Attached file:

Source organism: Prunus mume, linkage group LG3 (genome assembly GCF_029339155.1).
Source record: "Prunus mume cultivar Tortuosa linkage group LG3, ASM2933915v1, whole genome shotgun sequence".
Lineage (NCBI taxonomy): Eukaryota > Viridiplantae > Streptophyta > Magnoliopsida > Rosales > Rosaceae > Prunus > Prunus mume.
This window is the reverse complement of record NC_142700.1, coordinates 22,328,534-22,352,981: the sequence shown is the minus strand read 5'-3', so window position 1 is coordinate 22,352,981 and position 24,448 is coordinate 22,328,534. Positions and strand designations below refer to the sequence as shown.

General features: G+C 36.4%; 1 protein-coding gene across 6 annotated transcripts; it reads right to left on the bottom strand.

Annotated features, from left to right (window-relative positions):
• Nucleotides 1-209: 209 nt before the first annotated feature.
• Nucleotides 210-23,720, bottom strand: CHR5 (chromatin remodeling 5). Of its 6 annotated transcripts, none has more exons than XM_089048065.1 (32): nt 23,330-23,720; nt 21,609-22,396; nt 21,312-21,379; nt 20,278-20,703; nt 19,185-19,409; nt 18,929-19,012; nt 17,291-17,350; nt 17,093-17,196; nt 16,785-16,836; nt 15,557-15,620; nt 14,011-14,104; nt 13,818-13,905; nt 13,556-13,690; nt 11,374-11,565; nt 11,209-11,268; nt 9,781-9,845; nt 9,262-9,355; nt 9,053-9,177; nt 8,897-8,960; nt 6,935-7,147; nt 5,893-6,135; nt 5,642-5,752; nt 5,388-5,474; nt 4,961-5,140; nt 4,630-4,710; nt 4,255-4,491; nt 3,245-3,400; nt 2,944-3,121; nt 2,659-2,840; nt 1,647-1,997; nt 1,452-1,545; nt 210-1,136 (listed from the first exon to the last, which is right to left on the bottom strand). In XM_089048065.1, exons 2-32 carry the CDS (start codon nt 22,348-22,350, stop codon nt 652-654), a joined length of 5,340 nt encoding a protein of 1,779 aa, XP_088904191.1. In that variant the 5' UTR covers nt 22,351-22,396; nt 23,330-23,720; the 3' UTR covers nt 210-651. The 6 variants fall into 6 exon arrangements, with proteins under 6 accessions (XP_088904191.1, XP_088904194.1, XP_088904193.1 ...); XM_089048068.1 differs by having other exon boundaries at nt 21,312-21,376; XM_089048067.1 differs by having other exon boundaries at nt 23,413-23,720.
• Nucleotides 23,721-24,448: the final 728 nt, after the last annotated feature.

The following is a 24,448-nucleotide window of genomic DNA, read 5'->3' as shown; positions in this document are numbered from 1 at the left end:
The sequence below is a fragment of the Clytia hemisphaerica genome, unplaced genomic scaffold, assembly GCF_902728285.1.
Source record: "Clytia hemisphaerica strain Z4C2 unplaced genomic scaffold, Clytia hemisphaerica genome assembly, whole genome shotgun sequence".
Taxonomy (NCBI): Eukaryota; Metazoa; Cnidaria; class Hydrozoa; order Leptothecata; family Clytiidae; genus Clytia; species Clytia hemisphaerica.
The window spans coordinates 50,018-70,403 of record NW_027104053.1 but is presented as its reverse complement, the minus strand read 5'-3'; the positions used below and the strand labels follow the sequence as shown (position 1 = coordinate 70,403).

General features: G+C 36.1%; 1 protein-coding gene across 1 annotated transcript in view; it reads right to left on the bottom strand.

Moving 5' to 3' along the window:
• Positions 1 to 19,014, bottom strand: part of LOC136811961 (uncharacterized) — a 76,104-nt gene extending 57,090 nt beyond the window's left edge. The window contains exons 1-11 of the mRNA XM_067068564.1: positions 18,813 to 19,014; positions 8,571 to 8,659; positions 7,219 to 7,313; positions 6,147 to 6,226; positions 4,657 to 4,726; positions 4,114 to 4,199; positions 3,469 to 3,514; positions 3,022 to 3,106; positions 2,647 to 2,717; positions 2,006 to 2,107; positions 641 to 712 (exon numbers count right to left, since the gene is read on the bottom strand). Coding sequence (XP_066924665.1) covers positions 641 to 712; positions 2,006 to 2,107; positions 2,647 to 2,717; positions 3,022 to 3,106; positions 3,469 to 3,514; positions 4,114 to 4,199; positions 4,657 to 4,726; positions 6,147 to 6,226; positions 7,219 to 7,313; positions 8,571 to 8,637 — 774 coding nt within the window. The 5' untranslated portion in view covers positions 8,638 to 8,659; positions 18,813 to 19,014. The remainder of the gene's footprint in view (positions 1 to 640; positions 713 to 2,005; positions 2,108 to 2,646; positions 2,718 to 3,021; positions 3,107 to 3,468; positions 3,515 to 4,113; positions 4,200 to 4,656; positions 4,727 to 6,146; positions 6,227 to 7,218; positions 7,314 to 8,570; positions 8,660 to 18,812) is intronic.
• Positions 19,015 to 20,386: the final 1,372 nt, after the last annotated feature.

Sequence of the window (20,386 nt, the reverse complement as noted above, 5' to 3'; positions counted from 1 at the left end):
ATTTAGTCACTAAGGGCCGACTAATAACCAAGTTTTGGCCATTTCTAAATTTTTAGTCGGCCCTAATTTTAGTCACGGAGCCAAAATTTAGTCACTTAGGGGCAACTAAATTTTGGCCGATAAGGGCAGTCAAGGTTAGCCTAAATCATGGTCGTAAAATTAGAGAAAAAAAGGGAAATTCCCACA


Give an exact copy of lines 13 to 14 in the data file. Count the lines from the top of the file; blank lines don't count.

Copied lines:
Taxonomy (NCBI): Eukaryota; Metazoa; Cnidaria; class Hydrozoa; order Leptothecata; family Clytiidae; genus Clytia; species Clytia hemisphaerica.
The window spans coordinates 50,018-70,403 of record NW_027104053.1 but is presented as its reverse complement, the minus strand read 5'-3'; the positions used below and the strand labels follow the sequence as shown (position 1 = coordinate 70,403).